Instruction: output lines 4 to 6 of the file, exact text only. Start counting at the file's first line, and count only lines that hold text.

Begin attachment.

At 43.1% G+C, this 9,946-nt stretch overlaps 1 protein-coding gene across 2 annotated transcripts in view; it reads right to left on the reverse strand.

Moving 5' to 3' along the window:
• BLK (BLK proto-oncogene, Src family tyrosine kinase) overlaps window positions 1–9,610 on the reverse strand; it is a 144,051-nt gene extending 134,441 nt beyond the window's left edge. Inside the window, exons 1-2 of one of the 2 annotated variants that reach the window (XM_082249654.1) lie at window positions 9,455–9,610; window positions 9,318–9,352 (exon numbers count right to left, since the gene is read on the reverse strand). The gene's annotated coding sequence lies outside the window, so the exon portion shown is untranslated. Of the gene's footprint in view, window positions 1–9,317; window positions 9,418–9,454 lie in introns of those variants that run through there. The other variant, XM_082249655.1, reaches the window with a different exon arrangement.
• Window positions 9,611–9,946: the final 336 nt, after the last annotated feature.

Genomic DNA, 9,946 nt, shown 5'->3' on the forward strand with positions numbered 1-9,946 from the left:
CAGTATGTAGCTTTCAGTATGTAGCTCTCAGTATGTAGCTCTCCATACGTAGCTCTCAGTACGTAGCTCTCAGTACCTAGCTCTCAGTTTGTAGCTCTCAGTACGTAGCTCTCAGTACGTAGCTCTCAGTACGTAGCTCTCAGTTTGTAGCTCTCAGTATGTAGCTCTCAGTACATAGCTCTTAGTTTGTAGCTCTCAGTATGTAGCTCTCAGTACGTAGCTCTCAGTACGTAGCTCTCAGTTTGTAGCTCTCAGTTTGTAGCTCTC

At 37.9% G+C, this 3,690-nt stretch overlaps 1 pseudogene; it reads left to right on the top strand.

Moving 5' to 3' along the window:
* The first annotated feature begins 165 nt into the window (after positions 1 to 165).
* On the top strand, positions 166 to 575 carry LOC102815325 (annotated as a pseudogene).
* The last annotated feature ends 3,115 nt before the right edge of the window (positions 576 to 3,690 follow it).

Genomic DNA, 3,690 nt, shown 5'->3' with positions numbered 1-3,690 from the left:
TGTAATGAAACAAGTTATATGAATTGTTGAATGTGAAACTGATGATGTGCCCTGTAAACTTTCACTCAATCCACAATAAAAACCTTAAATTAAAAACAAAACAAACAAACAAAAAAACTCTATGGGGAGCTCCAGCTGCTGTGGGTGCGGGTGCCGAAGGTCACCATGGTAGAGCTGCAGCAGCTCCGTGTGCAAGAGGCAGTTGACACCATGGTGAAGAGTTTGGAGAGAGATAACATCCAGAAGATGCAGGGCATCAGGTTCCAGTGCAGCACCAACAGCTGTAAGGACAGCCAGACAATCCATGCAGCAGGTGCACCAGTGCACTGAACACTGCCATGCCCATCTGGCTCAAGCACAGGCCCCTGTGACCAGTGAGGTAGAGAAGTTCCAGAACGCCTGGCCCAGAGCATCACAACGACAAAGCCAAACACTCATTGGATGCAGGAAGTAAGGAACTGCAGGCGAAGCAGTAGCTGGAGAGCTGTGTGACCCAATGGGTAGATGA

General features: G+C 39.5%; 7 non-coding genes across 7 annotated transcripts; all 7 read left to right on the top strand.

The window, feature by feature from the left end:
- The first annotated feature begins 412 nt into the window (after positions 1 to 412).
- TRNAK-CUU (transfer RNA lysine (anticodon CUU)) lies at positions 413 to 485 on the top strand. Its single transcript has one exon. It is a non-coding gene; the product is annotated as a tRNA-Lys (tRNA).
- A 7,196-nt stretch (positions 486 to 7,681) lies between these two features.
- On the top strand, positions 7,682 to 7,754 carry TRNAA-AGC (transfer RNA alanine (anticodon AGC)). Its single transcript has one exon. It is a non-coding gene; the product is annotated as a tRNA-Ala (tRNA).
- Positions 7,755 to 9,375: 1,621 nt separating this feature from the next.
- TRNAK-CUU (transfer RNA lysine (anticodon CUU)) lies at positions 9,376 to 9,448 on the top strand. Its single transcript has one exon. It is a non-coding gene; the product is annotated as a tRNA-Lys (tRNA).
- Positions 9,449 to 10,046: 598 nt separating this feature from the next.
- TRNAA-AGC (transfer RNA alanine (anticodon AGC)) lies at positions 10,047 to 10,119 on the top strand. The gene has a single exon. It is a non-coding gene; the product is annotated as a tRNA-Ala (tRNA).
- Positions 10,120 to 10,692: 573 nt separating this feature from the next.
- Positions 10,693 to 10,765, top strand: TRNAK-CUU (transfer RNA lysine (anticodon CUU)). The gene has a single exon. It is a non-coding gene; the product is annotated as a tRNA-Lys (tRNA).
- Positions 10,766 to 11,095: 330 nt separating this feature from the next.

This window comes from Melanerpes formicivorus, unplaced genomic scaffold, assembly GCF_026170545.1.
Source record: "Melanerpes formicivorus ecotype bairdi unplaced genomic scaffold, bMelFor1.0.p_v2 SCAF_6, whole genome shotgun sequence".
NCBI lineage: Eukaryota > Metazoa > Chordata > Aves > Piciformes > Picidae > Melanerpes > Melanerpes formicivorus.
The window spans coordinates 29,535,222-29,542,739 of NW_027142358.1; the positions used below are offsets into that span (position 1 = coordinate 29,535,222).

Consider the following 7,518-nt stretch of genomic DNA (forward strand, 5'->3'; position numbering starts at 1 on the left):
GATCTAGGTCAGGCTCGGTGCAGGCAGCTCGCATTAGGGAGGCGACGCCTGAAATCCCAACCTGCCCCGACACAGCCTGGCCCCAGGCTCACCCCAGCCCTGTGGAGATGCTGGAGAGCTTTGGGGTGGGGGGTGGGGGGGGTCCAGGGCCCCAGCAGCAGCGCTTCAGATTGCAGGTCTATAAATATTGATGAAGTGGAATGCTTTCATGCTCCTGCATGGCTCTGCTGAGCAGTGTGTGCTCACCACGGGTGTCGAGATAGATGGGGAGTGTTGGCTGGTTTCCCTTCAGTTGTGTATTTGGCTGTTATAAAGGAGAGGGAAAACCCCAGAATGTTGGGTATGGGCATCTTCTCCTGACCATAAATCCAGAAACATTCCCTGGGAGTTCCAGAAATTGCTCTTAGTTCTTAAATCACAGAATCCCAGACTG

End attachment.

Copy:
• Window positions 9,611–9,946: the final 336 nt, after the last annotated feature.

Genomic DNA, 9,946 nt, shown 5'->3' on the forward strand with positions numbered 1-9,946 from the left:
CAGTATGTAGCTTTCAGTATGTAGCTCTCAGTATGTAGCTCTCCATACGTAGCTCTCAGTACGTAGCTCTCAGTACCTAGCTCTCAGTTTGTAGCTCTCAGTACGTAGCTCTCAGTACGTAGCTCTCAGTACGTAGCTCTCAGTTTGTAGCTCTCAGTATGTAGCTCTCAGTACATAGCTCTTAGTTTGTAGCTCTCAGTATGTAGCTCTCAGTACGTAGCTCTCAGTACGTAGCTCTCAGTTTGTAGCTCTCAGTTTGTAGCTCTC